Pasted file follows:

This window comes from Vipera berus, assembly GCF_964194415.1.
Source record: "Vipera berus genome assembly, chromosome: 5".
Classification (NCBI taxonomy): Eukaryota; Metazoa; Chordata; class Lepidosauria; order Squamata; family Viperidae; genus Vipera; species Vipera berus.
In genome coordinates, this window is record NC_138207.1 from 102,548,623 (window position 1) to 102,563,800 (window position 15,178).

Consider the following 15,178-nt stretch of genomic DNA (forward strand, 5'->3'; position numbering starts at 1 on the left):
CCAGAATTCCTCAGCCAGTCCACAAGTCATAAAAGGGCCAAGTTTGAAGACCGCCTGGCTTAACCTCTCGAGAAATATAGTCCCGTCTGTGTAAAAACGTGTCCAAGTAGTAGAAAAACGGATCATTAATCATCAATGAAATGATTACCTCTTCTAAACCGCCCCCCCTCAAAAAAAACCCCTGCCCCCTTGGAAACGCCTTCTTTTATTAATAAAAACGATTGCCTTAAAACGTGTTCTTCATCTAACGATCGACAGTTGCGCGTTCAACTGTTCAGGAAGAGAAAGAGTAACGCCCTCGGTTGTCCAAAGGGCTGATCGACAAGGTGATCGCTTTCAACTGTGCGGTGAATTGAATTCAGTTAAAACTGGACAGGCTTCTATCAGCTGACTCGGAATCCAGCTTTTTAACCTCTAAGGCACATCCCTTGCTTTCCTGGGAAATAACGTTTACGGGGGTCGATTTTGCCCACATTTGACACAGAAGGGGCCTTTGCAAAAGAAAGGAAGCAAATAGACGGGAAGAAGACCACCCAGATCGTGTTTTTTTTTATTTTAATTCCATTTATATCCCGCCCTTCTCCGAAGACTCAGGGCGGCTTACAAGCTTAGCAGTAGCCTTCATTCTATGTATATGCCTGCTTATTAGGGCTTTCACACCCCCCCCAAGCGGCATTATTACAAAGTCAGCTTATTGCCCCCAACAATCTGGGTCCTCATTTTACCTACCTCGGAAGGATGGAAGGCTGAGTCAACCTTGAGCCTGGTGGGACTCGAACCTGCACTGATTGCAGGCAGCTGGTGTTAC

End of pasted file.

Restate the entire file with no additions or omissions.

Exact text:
This window comes from Vipera berus, assembly GCF_964194415.1.
Source record: "Vipera berus genome assembly, chromosome: 5".
Classification (NCBI taxonomy): Eukaryota; Metazoa; Chordata; class Lepidosauria; order Squamata; family Viperidae; genus Vipera; species Vipera berus.
In genome coordinates, this window is record NC_138207.1 from 102,548,623 (window position 1) to 102,563,800 (window position 15,178).

Consider the following 15,178-nt stretch of genomic DNA (forward strand, 5'->3'; position numbering starts at 1 on the left):
CCAGAATTCCTCAGCCAGTCCACAAGTCATAAAAGGGCCAAGTTTGAAGACCGCCTGGCTTAACCTCTCGAGAAATATAGTCCCGTCTGTGTAAAAACGTGTCCAAGTAGTAGAAAAACGGATCATTAATCATCAATGAAATGATTACCTCTTCTAAACCGCCCCCCCTCAAAAAAAACCCCTGCCCCCTTGGAAACGCCTTCTTTTATTAATAAAAACGATTGCCTTAAAACGTGTTCTTCATCTAACGATCGACAGTTGCGCGTTCAACTGTTCAGGAAGAGAAAGAGTAACGCCCTCGGTTGTCCAAAGGGCTGATCGACAAGGTGATCGCTTTCAACTGTGCGGTGAATTGAATTCAGTTAAAACTGGACAGGCTTCTATCAGCTGACTCGGAATCCAGCTTTTTAACCTCTAAGGCACATCCCTTGCTTTCCTGGGAAATAACGTTTACGGGGGTCGATTTTGCCCACATTTGACACAGAAGGGGCCTTTGCAAAAGAAAGGAAGCAAATAGACGGGAAGAAGACCACCCAGATCGTGTTTTTTTTTATTTTAATTCCATTTATATCCCGCCCTTCTCCGAAGACTCAGGGCGGCTTACAAGCTTAGCAGTAGCCTTCATTCTATGTATATGCCTGCTTATTAGGGCTTTCACACCCCCCCCAAGCGGCATTATTACAAAGTCAGCTTATTGCCCCCAACAATCTGGGTCCTCATTTTACCTACCTCGGAAGGATGGAAGGCTGAGTCAACCTTGAGCCTGGTGGGACTCGAACCTGCACTGATTGCAGGCAGCTGGTGTTAC